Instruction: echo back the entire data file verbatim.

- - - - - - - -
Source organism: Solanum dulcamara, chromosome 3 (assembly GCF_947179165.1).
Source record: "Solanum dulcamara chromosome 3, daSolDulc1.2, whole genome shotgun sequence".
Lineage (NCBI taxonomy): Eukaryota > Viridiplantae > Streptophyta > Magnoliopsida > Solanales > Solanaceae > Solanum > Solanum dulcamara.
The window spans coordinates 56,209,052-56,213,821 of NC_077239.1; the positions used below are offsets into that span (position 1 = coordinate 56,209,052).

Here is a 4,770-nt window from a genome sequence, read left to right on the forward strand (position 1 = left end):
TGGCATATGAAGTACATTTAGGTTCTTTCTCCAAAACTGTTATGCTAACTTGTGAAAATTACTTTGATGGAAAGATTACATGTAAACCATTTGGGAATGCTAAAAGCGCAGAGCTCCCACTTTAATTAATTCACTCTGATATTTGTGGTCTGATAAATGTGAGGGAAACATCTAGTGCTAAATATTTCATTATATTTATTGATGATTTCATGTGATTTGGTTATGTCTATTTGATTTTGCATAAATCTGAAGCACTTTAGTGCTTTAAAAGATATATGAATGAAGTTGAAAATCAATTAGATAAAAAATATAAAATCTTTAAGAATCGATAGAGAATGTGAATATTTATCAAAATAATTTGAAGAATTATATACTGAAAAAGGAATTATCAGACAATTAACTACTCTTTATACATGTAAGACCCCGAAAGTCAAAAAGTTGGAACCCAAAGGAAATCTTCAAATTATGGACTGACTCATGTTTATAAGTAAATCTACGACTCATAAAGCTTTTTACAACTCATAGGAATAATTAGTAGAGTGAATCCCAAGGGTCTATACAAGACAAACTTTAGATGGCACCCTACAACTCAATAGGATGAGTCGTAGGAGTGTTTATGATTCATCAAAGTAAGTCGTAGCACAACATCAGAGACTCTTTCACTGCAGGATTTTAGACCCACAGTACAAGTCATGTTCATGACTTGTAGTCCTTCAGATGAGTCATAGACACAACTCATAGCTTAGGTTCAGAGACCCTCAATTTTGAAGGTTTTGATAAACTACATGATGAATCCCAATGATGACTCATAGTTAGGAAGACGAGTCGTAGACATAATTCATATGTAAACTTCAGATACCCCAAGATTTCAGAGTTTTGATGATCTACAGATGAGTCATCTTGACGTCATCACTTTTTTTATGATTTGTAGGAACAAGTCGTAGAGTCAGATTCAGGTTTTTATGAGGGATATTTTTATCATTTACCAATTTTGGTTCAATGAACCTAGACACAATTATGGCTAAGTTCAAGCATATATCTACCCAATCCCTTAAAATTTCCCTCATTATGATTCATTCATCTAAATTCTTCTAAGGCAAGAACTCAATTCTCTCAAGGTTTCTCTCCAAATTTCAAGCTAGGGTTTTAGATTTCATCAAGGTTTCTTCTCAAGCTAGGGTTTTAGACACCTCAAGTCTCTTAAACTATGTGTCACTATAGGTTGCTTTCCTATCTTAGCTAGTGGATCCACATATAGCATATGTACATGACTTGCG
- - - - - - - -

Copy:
Source organism: Solanum dulcamara, chromosome 3 (assembly GCF_947179165.1).
Source record: "Solanum dulcamara chromosome 3, daSolDulc1.2, whole genome shotgun sequence".
Lineage (NCBI taxonomy): Eukaryota > Viridiplantae > Streptophyta > Magnoliopsida > Solanales > Solanaceae > Solanum > Solanum dulcamara.
The window spans coordinates 56,209,052-56,213,821 of NC_077239.1; the positions used below are offsets into that span (position 1 = coordinate 56,209,052).

Here is a 4,770-nt window from a genome sequence, read left to right on the forward strand (position 1 = left end):
TGGCATATGAAGTACATTTAGGTTCTTTCTCCAAAACTGTTATGCTAACTTGTGAAAATTACTTTGATGGAAAGATTACATGTAAACCATTTGGGAATGCTAAAAGCGCAGAGCTCCCACTTTAATTAATTCACTCTGATATTTGTGGTCTGATAAATGTGAGGGAAACATCTAGTGCTAAATATTTCATTATATTTATTGATGATTTCATGTGATTTGGTTATGTCTATTTGATTTTGCATAAATCTGAAGCACTTTAGTGCTTTAAAAGATATATGAATGAAGTTGAAAATCAATTAGATAAAAAATATAAAATCTTTAAGAATCGATAGAGAATGTGAATATTTATCAAAATAATTTGAAGAATTATATACTGAAAAAGGAATTATCAGACAATTAACTACTCTTTATACATGTAAGACCCCGAAAGTCAAAAAGTTGGAACCCAAAGGAAATCTTCAAATTATGGACTGACTCATGTTTATAAGTAAATCTACGACTCATAAAGCTTTTTACAACTCATAGGAATAATTAGTAGAGTGAATCCCAAGGGTCTATACAAGACAAACTTTAGATGGCACCCTACAACTCAATAGGATGAGTCGTAGGAGTGTTTATGATTCATCAAAGTAAGTCGTAGCACAACATCAGAGACTCTTTCACTGCAGGATTTTAGACCCACAGTACAAGTCATGTTCATGACTTGTAGTCCTTCAGATGAGTCATAGACACAACTCATAGCTTAGGTTCAGAGACCCTCAATTTTGAAGGTTTTGATAAACTACATGATGAATCCCAATGATGACTCATAGTTAGGAAGACGAGTCGTAGACATAATTCATATGTAAACTTCAGATACCCCAAGATTTCAGAGTTTTGATGATCTACAGATGAGTCATCTTGACGTCATCACTTTTTTTATGATTTGTAGGAACAAGTCGTAGAGTCAGATTCAGGTTTTTATGAGGGATATTTTTATCATTTACCAATTTTGGTTCAATGAACCTAGACACAATTATGGCTAAGTTCAAGCATATATCTACCCAATCCCTTAAAATTTCCCTCATTATGATTCATTCATCTAAATTCTTCTAAGGCAAGAACTCAATTCTCTCAAGGTTTCTCTCCAAATTTCAAGCTAGGGTTTTAGATTTCATCAAGGTTTCTTCTCAAGCTAGGGTTTTAGACACCTCAAGTCTCTTAAACTATGTGTCACTATAGGTTGCTTTCCTATCTTAGCTAGTGGATCCACATATAGCATATGTACATGACTTGCG